…Came too a little before sun set about one mile above the Styx, near to a pile of driftwood on which was saw the bones of some of our slaughtered soldiers, who were massacred with Lt. Scott. The keel boat fell back a considerable distance & did not get up until 8 o’clock at night. [I]

The River Styx enters the Apalachicola River near today’s White Oak Landing in the Apalachicola National Forest between the communities of Bristol and Sumatra. The stream, of course, takes its name from the mythical River Styx that was the boundary between Earth and Hades. So far as is known, Randolph and his men were the last people to see the bones that had become snagged in driftwood. No further mention of them has been found.

Here are the names of those known to have been killed in the attack. [II]

Erick Montgomery (L), a descendant of Pvt. Bannister Young of Scott’s Command, meets a member of the 7th U.S. Infantry Living History Association.

Twiggs’ Company, 7th U.S. Infantry:

Richard W. Scott, 1st Lieutenant
Frederick McIntosh, Sergeant
James Edwards, Corporal
John Asbury, Private
David Brooks, Private
John Henderson, Private
Smith Irvin, Private
William Jones, Private
Samuel McDonald, Private
Henry Moore, Private
George Mullis, Private

Allison’s Company, 7th U.S. Infantry:

James Thompson, Private

Antonio Wright portrays Abraham, who may have taken part in the attack on Scott’s party.

Bee’s Company, 7th U.S. Infantry:

John Gravit, Private
Jesse Greenlee, Private
Alfred Simmons, Private
Henry WIlliams, Private

Birch’s Company, 7th U.S. Infantry:

William Darby, Private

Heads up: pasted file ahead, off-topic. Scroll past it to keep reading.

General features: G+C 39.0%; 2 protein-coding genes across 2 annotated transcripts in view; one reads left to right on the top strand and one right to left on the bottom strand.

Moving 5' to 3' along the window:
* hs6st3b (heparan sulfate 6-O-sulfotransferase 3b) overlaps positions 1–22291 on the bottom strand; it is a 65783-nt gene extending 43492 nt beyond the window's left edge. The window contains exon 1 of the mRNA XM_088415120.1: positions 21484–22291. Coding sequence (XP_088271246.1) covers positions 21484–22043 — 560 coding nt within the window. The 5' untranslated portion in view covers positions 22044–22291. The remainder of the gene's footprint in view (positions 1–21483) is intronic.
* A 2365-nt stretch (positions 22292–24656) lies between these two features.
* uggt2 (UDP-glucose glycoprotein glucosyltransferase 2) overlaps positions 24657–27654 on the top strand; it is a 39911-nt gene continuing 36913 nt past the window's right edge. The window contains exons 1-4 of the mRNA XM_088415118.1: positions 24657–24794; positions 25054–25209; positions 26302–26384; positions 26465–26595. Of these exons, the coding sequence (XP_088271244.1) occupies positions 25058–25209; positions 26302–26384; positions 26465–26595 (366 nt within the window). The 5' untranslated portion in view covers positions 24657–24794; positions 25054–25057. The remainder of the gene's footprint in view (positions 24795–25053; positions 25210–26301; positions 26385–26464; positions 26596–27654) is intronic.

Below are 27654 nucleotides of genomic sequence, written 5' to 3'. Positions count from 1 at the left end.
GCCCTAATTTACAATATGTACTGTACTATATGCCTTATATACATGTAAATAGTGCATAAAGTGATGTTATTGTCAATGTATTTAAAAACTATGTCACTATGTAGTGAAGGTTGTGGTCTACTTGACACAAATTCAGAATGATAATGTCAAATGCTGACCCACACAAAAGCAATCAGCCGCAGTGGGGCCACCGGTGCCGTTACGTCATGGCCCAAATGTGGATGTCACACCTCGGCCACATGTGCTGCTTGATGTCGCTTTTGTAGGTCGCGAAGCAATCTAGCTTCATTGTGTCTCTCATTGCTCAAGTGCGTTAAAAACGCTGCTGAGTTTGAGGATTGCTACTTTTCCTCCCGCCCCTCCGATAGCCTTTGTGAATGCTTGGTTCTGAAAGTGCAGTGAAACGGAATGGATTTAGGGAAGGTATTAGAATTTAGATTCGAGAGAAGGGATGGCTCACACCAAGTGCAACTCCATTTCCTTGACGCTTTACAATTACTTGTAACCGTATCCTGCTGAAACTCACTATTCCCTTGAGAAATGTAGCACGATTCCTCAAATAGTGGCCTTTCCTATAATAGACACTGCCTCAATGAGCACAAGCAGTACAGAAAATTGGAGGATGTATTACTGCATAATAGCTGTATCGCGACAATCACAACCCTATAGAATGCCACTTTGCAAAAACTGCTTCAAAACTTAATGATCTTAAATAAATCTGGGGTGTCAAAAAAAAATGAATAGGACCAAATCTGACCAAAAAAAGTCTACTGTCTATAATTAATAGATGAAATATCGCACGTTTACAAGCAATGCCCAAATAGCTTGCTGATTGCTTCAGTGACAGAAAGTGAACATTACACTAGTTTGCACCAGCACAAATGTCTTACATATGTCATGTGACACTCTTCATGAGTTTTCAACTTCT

Jonathan Driver, Private
James Holley, Private

Corbaly’s Company, 7th U.S. Infantry:

Charles Craft, Private

Dinkins’ Company, 7th U.S. Infantry:

David Brewer, Private

Montgomery’s Company, 7th U.S. Infantry:

Luminaries at a 2017 memorial service honor those killed in the battle.

William C. Sisson, Sergeant
Reason Crump, Private
James O’Neal, Private
Jackson Scarborough, Private

Spotts’ Detachment, 7th U.S. Infantry:

Bannister Young, Corporal

Muhlenberg’s Company, 4th U.S. Infantry:

Edward Deserrne, Private

Neilson’s Company, 4th U.S. Infantry:

William Wall, Private

Donoho’s Battery, 4th Battalion, U.S. Corps of Artillery:

Nathan Gorman, Private

The number of warriors killed in the attack on Scott’s party is not known. At least three were later executed by U.S. forces.

Four additional soldiers were killed, but their names and units are unknown. In addition, six women and four children lost their lives aboard Scott’s vessel.

The number of Seminole, Miccosukee, Muscogee (Creek), Yuchi and Black Seminole warriors killed in the battle is not known. The Red Stick chief Homathlemico, who led the attack, was executed at St. Marks, Florida. Two additional warriors reported to have taken part in the encounter were executed at Fort Gaines, Georgia.

Memorial Day is an appropriate time to remember these unfortunate men and the other dead from both Scott’s command and the force that attacked it. The battle is commemorated each year in Chattahoochee at the Scott 1817 Seminole War Battle reenactment and living history event. This year’s event is set for November 30 – December 2 and will feature battle reenactments on both Saturday, December 1, and Sunday, December 2. Please click here for more information.

To learn more about the original battle and the First Seminole War, please consider the books at the bottom of this page.


[I] Diary of Edward Brett Randolph, February 15,1818, University of North Carolina.

[II] Dale Cox, The Scott Massacre of 1817: A Seminole War Battle in Gadsden County, Florida, Old Kitchen Books, 2013 & 2017.